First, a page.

(NEXSTAR) – The lyrics to the decades-old Kit Kat jingle would suggest that each individual chocolate-covered Kit Kat wafer is known as a “piece.”
But strictly speaking, that’s not the official term.
“The standard bars consist of four pieces, called fingers, and each finger can be snapped from the bar as an individual piece,” the Hershey Company writes of Kit Kat on the brand’s official website.
Though it may seem like an interesting choice, the term “finger” isn’t an altogether uncommon term for a rectangular or oblong treat. Ladyfingers, for instance, are a common ingredient in cakes or tiramisu, and the Keebler Company has long produced a brand of sandwich cookie known as Vienna Fingers. Even some companies that produce shortbread cookies or snack cakes call their products “fingers.”
What’s more unique about Kit Kat, however, is that “finger” rarely appears in the bar’s marketing materials or packaging.
Even in 1937, when U.K. candy company Rowntree’s renamed its signature candy to “Kit Kat” (the bar was previously known as Rowntree’s Chocolate Crisp upon its debut in 1935), the package advertised “4 big chocolate wafers” rather than fingers, according to wrappers obtained by CollectingCandy.com.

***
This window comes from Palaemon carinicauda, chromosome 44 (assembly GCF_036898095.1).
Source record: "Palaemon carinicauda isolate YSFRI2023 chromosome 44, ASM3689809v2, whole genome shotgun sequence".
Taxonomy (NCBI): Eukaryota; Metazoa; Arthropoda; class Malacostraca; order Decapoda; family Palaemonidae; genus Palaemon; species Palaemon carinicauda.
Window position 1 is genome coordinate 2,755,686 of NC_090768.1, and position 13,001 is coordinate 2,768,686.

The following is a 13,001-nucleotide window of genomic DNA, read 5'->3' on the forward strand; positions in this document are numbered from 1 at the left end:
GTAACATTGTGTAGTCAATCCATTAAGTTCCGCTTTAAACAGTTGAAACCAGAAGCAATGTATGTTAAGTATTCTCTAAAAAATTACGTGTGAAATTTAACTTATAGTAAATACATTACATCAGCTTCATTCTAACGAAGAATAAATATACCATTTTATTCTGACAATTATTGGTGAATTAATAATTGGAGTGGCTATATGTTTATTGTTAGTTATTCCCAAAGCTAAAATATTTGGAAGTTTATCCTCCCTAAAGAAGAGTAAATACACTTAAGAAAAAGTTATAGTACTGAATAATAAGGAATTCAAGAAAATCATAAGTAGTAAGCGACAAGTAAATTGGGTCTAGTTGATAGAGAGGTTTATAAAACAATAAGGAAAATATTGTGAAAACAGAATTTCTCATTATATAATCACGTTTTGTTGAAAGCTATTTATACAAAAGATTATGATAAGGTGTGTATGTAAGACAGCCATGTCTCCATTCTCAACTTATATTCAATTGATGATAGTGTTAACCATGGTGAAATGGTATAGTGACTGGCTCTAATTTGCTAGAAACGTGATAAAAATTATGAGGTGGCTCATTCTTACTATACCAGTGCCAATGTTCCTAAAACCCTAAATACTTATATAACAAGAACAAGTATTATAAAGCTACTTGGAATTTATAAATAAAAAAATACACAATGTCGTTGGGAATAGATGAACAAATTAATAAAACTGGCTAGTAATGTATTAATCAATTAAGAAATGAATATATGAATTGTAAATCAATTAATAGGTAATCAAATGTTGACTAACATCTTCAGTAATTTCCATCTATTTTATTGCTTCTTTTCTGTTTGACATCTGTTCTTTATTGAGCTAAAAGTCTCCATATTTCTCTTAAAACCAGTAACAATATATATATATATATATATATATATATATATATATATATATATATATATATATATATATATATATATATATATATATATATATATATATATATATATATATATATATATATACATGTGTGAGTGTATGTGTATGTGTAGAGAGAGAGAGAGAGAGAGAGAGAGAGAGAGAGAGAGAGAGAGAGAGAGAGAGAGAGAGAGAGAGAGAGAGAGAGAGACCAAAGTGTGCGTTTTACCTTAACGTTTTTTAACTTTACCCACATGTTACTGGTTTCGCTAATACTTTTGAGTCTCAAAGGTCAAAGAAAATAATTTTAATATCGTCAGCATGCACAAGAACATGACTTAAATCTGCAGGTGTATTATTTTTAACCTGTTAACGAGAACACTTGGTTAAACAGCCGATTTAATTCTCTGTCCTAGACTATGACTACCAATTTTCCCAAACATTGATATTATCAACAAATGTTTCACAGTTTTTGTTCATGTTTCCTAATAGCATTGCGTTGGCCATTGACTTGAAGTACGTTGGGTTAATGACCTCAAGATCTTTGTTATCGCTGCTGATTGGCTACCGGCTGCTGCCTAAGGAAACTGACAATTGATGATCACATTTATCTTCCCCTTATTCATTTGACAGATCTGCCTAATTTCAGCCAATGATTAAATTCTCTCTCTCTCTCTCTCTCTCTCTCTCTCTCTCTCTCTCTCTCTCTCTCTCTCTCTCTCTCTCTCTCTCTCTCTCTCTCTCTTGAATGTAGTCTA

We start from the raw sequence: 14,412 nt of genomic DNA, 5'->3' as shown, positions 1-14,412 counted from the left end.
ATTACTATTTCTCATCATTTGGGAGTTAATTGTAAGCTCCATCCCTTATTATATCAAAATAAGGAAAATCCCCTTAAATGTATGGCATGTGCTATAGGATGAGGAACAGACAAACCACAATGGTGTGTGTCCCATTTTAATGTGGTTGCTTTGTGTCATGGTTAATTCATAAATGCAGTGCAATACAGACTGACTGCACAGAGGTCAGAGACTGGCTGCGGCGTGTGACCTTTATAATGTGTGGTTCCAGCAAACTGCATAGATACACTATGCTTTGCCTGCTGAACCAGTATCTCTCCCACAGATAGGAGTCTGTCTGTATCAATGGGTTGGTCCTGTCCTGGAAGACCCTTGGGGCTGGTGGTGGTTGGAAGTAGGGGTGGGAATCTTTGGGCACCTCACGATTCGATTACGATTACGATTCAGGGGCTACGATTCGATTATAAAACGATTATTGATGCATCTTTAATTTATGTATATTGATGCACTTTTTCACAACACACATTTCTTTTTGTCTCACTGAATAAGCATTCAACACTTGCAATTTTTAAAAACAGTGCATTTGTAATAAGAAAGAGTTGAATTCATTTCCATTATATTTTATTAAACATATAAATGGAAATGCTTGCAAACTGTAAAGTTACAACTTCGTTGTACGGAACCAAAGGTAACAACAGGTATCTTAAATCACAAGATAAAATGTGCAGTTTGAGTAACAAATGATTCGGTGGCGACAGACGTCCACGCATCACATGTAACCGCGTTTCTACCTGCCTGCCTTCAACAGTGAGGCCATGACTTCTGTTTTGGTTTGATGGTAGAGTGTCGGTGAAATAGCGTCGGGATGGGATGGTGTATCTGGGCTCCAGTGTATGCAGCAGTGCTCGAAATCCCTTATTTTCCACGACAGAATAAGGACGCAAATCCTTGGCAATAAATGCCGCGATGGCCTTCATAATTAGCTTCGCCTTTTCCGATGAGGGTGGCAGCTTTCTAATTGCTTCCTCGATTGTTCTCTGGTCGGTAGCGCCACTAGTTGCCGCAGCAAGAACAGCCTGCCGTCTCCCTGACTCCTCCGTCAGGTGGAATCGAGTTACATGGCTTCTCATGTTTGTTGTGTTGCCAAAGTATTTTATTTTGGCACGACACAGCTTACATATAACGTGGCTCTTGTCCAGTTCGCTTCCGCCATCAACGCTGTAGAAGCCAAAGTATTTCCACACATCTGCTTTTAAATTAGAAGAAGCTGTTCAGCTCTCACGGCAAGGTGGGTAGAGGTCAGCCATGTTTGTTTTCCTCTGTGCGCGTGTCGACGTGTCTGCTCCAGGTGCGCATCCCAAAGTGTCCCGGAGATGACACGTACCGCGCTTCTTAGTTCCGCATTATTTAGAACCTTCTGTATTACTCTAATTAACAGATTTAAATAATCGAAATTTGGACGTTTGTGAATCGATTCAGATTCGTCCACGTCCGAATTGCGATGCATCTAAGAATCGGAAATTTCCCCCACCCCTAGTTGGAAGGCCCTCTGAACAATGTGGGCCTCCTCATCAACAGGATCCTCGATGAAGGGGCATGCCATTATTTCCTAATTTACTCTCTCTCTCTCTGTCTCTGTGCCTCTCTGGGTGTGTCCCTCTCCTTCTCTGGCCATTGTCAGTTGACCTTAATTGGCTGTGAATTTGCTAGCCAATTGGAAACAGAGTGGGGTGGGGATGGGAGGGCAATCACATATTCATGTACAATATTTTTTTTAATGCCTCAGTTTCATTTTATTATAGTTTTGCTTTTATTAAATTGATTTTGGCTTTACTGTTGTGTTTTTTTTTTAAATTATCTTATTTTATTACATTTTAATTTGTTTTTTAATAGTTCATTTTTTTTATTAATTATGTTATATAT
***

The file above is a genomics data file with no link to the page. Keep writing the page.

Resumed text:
Kit Kat bars sold in the U.S. in later decades — the ‘50s through the early ‘70s — more readily embraced the term “finger” on their wrappers, the site’s photos appear to show.
A representative for Hershey, which produces Kit Kat for the U.S. market, was not immediately available to clarify when the term “finger” was adopted, or dropped, from marketing materials. But Nestlé — which owns the Kit Kat brand throughout the rest of the world — appears to be using “finger” much more often in its online product descriptions. (Nestlé’s website, too, is more forthcoming about the origin of the name Kit Kat, explaining that it was derived from the nickname of a man named Christopher Catling, or “Kit Cat,” who started “an 18th century Whig literary club.”)
Even upon the Kit Kat’s 75th anniversary in 2010, Nestlé proudly used “fingers” in a press release, despite terms such as “bars” or “candies” being equally appropriate — and perhaps a little less silly.
“[Kit Kat] was born 75 years ago this month,” Nestlé wrote in 2010. “Since that momentous day in 1935, Kit Kat® has firmly established itself in British culture, spreading its chocolate fingers far and wide … sold in more countries than any other chocolate brand.”